Exercise or Diet – Which is More Important for Weight Loss?
You’re reading this because you and/or a loved one wants to lose weight. Let’s get right down to it, both diet and exercise are needed for safe, effective, sustainable weight loss. The old adage “eat less, move more” is as true today as it always has been. You already knew that, didn’t you? Society has a way of taking something so simple and making it overly complex. Yes, there is an officially sanctioned “position statement” from the American College of Sports Medicine that lays out the ideal plan for weight loss according to science and medical doctors. Unless you want to read all of the medical jargon, we’ll keep it simple in this article. Let’s de-mystify the subject of weight loss.
Warning – you are going to hear and read conflicting information about weight loss. We know how you might be feeling, because we’ve struggled with weight loss most of our adult lives. When we got married back in 1994, we were both overweight. Do you want to know the secret to our weight loss? There isn’t one! Don’t let anyone tell you there is a secret diet, exercise regimen, supplement, or technique to weight loss – there’s not. It really comes down to common sense and what works for you.
Disclosure – Neither Mary Catherine or Joe is trying to sell you anything. This is a non-commercial, non-profit blog. We are NOT selling vitamins, training sessions, consultations, diet pills, books, exercise equipment, or other products. There is no profit motive here, just the genuine desire to help. There are lots of excellent resources, trainers, and products out there to help, but you’ll need to use your own discernment and common-sense to find what works for you. Pro tip: avoid any so-called expert who tells you that there’s only one way to weight loss – no matter how credentialed they may be.
Weight Loss As a Journey
We like to think of weight loss as a journey towards healthier living, not a destination or single goal to be achieved. The picture at the top of this article shows us during our Honeymoon in 1994 and again just a few months ago – notice anything different? During our journey, there were times we thought we’d “arrived” at our destination, only to fall into old habits and regain weight. In a future article we’ll explore how to get back on the fitness wagon, when you’ve fallen off. During your journey your goals are likely to change anyway. For example, over the years our goals have changed from weight loss to general health to athletic competition back to general health. Your goals will probably change too.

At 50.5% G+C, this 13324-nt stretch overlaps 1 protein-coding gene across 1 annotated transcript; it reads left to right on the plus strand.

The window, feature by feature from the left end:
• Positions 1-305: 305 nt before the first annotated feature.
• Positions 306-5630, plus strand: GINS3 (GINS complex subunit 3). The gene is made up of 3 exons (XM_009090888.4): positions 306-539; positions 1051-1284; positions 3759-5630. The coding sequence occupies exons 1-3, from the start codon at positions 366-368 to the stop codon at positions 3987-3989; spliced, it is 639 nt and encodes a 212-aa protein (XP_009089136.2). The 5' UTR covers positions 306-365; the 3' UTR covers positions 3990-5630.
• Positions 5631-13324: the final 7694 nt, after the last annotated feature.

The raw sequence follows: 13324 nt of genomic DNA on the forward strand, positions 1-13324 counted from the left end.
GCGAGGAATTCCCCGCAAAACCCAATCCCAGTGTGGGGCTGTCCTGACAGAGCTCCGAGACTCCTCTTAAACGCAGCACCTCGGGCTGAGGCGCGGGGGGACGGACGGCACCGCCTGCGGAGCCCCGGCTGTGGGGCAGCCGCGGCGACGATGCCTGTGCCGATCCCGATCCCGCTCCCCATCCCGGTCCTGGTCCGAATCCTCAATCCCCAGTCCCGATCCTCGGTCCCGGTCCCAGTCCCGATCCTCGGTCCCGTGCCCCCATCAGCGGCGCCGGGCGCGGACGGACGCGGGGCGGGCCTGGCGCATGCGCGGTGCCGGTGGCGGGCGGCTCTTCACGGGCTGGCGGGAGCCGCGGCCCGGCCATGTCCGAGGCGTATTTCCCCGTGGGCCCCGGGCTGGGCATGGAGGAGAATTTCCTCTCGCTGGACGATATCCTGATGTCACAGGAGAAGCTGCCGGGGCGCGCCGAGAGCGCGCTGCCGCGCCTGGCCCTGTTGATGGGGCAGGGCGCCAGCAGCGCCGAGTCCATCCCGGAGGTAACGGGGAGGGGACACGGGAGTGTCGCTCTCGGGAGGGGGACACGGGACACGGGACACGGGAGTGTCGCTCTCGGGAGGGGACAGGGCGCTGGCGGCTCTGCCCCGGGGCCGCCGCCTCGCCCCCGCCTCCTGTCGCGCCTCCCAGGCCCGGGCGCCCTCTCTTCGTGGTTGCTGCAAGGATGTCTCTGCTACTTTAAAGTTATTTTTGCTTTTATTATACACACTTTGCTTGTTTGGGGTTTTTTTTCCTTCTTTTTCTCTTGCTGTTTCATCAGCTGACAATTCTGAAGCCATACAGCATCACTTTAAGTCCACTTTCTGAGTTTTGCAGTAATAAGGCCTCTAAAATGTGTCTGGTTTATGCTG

Like any journey, there is more than one path you can take. During our journey we’ve tried many different paths. Here’s one thing we’ve discovered – what works for one person may not work for another! That’s right, whether it’s a special diet or exercise routine, your results can and probably will differ from others. Why is that? Let’s appeal to some common sense. Although we all share the same basic physiology as humans, each of us has a wildly differing metabolism and capacity for health. Just as no two humans look exactly alike or have the same fingerprints, so too are we all different when it comes to diet and exercise. You probably have a family member who is skinny no matter what they eat. Perhaps you’re the family member that can just look at food and gain weight. Why do some of us seem to have a lot of health problems and others never get sick? We’re all different.
Because we’re all different, the effectiveness of different diet and exercise programs are likely to vary. Although there’s no universal, one-size-fits-all for weight loss – there are some key concepts you can use in planning your own fitness journey for weight loss.
Science has pretty well established that excess calories are stored in your body as fat. If you take in more food (or drink) than you need, your body will store that food as fat for future energy needs. It is noted in scientific literature that a pound of fat is equivalent to about 3,500 calories. In fact, a calorie is a unit of measure for energy and some European countries call it energy instead of calories. There are many popular weight loss programs that promote some form of calorie counting or food equivalence monitoring. Joe used to be a big fan of calorie counting and has used it to lose lots of weight (note the past tense).
Over the years, we’ve modified our own feelings about calorie counting to be less dogmatic. Counting calories assumes a standard that applies to everyone and it’s just not that easy. Again, genetics gets in the way and some of us just need more calories to operate than others. Instead of counting calories, a looser recommendation to eat less is probably going to be more reasonable and effective. How much is less? You’re going to have to figure that out by trial and error. A good way to start is to simply reduce your portion size at each meal and note the result. If you eat out, know that portion size at restaurants have increased over the years, making this more difficult than it may seem.
Be forewarned, your metabolism is “smart” and will adjust as you adjust food intake. If you reduce your calorie intake too drastically, your metabolism will slow down to compensate and your weight loss will stall. Don’t starve yourself, just gently reduce portion size. Keeping a food journal is an excellent way of keeping track of what you’re eating and noting the result. We’ve both kept food journals in the past and highly recommend it. In fact, if you’re working with a fitness/health professional for weight loss and they’re not requiring a food journal – you should find another professional.